No, the main reason most people don't ride a bike is because it looks and feels too dangerous. Ask around if you don't believe me.
The comparison of cycling with gardening makes me laugh: "You are more likely to be injured in an hour of gardening than in an hour of cycling." It misses the point in a spectacular way. The problem with this reasoning is that gardening feels safe, people enjoy doing it, and if you have a garden it needs to be done at least occasionally. When cycling feels dangerous people won't enjoy doing it — and it doesn't need to be done, you can just take the car instead, so most people do.
Or maybe it doesn't miss the point. Maybe my desire for cycling to be safe and accessible to all isn't the same as most cycle campaigners, whose goal seems to be to make on-road cycling better for the minority clique of existing on-road cyclists, and to have a bunch of arguments and statistics ready for when somebody questions them about it.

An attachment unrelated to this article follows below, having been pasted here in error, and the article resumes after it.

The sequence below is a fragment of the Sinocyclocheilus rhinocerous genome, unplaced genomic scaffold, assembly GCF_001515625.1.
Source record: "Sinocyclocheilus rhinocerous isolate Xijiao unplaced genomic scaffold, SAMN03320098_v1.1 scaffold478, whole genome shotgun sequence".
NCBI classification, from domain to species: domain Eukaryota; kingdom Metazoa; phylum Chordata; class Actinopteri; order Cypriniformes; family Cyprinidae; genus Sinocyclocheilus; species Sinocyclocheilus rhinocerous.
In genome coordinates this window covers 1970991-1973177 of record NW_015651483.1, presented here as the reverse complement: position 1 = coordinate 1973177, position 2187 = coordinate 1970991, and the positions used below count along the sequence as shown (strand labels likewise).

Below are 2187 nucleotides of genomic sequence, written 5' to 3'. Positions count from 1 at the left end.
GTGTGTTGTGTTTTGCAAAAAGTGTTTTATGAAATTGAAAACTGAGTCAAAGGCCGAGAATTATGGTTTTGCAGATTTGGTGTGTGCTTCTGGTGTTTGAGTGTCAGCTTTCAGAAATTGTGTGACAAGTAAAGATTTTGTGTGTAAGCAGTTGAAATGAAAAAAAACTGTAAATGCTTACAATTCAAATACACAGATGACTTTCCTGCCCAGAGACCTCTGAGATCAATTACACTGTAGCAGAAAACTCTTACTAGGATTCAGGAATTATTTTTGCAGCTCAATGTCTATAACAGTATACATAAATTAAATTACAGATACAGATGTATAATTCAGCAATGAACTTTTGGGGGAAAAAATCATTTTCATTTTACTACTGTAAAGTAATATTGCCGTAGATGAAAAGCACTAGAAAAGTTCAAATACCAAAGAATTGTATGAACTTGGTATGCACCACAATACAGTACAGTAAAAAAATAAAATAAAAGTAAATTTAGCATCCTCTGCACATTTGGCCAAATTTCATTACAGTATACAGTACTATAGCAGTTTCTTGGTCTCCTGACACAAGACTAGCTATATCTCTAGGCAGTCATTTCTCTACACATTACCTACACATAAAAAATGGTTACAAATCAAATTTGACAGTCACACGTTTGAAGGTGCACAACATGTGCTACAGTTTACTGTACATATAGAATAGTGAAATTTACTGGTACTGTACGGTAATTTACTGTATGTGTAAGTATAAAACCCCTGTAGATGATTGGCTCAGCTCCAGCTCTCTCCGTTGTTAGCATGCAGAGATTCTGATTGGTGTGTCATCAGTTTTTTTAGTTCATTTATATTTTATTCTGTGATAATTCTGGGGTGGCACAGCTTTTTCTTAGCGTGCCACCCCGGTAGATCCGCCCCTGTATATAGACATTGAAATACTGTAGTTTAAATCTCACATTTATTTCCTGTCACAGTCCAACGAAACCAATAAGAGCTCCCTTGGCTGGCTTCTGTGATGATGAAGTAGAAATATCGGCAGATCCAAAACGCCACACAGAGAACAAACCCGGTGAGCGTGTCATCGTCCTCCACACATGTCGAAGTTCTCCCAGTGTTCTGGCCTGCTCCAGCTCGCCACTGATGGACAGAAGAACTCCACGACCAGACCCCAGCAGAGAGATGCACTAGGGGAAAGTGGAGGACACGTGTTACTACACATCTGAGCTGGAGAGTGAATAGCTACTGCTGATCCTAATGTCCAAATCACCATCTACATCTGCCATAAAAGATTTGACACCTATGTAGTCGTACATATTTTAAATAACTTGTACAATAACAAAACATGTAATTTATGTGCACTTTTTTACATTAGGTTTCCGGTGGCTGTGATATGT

Well I think the CEoGB is on the right track. We shouldn't be concentrating on minor on-road improvements for existing cyclists. We need to focus on what will get more people cycling, and survey after survey points to good quality protected cycle paths. If you want to grow cycling so that it is accessible to anybody of any ability, this is the only way to do it (other than by banning motor vehicles entirely — good luck with that one!). Pushing for Dutch-quality infrastructure hasn't yet been tried, but everything else has.